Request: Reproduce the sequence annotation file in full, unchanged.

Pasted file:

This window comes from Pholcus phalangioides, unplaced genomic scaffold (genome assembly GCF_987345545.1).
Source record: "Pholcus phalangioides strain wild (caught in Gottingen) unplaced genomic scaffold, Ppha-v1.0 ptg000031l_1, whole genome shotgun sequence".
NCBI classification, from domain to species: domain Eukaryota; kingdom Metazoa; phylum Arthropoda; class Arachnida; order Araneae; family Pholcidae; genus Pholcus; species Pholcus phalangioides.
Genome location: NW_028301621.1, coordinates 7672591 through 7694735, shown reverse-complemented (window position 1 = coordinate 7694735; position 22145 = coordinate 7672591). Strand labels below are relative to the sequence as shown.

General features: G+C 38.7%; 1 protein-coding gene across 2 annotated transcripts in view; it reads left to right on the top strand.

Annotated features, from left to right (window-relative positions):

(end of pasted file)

This window comes from Pholcus phalangioides, unplaced genomic scaffold (genome assembly GCF_987345545.1).
Source record: "Pholcus phalangioides strain wild (caught in Gottingen) unplaced genomic scaffold, Ppha-v1.0 ptg000031l_1, whole genome shotgun sequence".
NCBI classification, from domain to species: domain Eukaryota; kingdom Metazoa; phylum Arthropoda; class Arachnida; order Araneae; family Pholcidae; genus Pholcus; species Pholcus phalangioides.
Genome location: NW_028301621.1, coordinates 7672591 through 7694735, shown reverse-complemented (window position 1 = coordinate 7694735; position 22145 = coordinate 7672591). Strand labels below are relative to the sequence as shown.

General features: G+C 38.7%; 1 protein-coding gene across 2 annotated transcripts in view; it reads left to right on the top strand.

Annotated features, from left to right (window-relative positions):